SEC Charges 3 with Pay-to-Play Fraud on NY Pension Fund
One question that is constantly on the mind of a potential SEC whistleblower or an SEC whistleblower lawyer is whether the SEC will be interested in their case. While there is no way to guarantee anything, some insights can be gained by looking at the kinds of cases that the SEC has brought in the past.
On category of cases that the SEC investigates are securities frauds involving public pension funds. In this post, I will discuss a case that the SEC brought recently involving a public pension fund.
In prior posts, I have discussed cases that the SEC has brought for violations of:
- the Foreign Corrupt Practices Act (FCPA). See posts here and here
- undisclosed markups and misleading pricing. See post here
- anti-money laundering regulations. See post here
I have also previously written about areas of heightened attention identified by the SEC’s Chief of Staff (see post here), and types of cases that the SEC listed in a press release (see post here).
A pay-to-play fraud involving the New York State Common Retirement Fund
A few days before the holidays, the SEC filed charges against a former official of the New York State Common Retirement Fund (NYSCRF) and two brokers. The NYSCRF is the third largest public pension fund in the United States.
The former official was hired as the NYSCRF’s Director of Fixed Income. In this role, he had the responsibility for investing approximately $50 billion of the Fund’s assets. Officials in similar positions will often contract with brokers or investment firms to do the actual investing for them.
When brokers or investment firms give money or gifts to the official in order to beat out their competitors and win the public pension fund’s business, this is called “pay-to-play”. “Pay-to-play” is another way of saying “bribery”.
In the NYSCRF case, the SEC charged the official and the two brokers with engaging in an illegal pay-to-play scheme.
According to the SEC’s court Complaint, the two brokers gave the official the equivalent of at least $160,000 in “benefits” to win the NYSCRF’s business. Among the “benefits” that they allegedly gave to the official, and that the official accepted, were:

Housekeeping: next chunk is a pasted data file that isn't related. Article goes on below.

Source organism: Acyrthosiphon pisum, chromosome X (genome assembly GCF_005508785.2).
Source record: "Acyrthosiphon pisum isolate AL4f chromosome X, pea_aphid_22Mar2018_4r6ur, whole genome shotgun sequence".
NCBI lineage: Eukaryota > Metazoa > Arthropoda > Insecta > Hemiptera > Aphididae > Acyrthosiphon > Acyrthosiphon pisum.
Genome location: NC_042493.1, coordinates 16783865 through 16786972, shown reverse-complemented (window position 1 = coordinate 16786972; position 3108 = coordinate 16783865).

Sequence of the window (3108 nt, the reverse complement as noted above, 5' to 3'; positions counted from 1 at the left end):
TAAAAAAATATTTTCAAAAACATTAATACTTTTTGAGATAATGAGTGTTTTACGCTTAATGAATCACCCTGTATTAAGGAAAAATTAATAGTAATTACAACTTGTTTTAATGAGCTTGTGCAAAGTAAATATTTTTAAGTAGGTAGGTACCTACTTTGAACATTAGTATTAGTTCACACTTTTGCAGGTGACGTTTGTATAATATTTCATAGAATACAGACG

- Over $50,000 for hotel rooms in New York City, Montreal, Atlantic City, and Cleveland
- Approximately another $50,000 for restaurants, bars, and lounges
- $17,400 for a luxury watch for the official
- $4,200 for a Hermes bracelet for the official’s girlfriend, at the official’s request
- $6,000 for VIP tickets to a Paul McCartney concert in New Orleans
- a ski vacation in Park City, Utah, including a $1,000 per night suite
- tickets to sporting events
- entertainment at strip clubs
- and “tens of thousands of dollars” in cocaine and “services from prostitutes”
In return, the two brokers won up to $2.5 billion in business from the NYSCRF. This business earned “millions of dollars in commissions” for the two brokers.
In addition to the SEC’s lawsuit against the official and the two brokers, the U.S. Attorney’s Office has also filed criminal charges against them.
Comments by SEC officials
In a press release about the case, the Chief of the SEC Enforcement Division’s Public Finance Abuse Unit explained that “rather than compete fairly for business” from the NYSCRF, the two brokers “bribed their way in, lining their pockets with millions in commissions along the way.”
With regard to the NYSCRF official, the Director of the SEC’s Enforcement Division declared “This action demonstrates that the SEC will not tolerate public officials who abuse public pension funds to satisfy their own greedy and wanton desires.”
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About the Pickholz Law Offices LLC
The Pickholz Law Offices LLC is a law firm that focuses on representing clients involved with investigations conducted by the U.S. Securities and Exchange Commission, FINRA, and other securities regulators.
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